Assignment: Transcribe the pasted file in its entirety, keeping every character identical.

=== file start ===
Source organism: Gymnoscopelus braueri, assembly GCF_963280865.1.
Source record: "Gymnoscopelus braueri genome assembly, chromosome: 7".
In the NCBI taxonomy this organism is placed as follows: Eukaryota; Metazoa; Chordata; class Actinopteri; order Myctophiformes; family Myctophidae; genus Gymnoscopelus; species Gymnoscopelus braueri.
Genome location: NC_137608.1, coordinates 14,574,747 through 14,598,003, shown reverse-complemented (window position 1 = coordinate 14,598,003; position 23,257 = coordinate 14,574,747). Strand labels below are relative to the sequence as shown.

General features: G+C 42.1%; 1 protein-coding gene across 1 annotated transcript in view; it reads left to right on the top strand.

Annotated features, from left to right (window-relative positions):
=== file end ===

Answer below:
Source organism: Gymnoscopelus braueri, assembly GCF_963280865.1.
Source record: "Gymnoscopelus braueri genome assembly, chromosome: 7".
In the NCBI taxonomy this organism is placed as follows: Eukaryota; Metazoa; Chordata; class Actinopteri; order Myctophiformes; family Myctophidae; genus Gymnoscopelus; species Gymnoscopelus braueri.
Genome location: NC_137608.1, coordinates 14,574,747 through 14,598,003, shown reverse-complemented (window position 1 = coordinate 14,598,003; position 23,257 = coordinate 14,574,747). Strand labels below are relative to the sequence as shown.

General features: G+C 42.1%; 1 protein-coding gene across 1 annotated transcript in view; it reads left to right on the top strand.

Annotated features, from left to right (window-relative positions):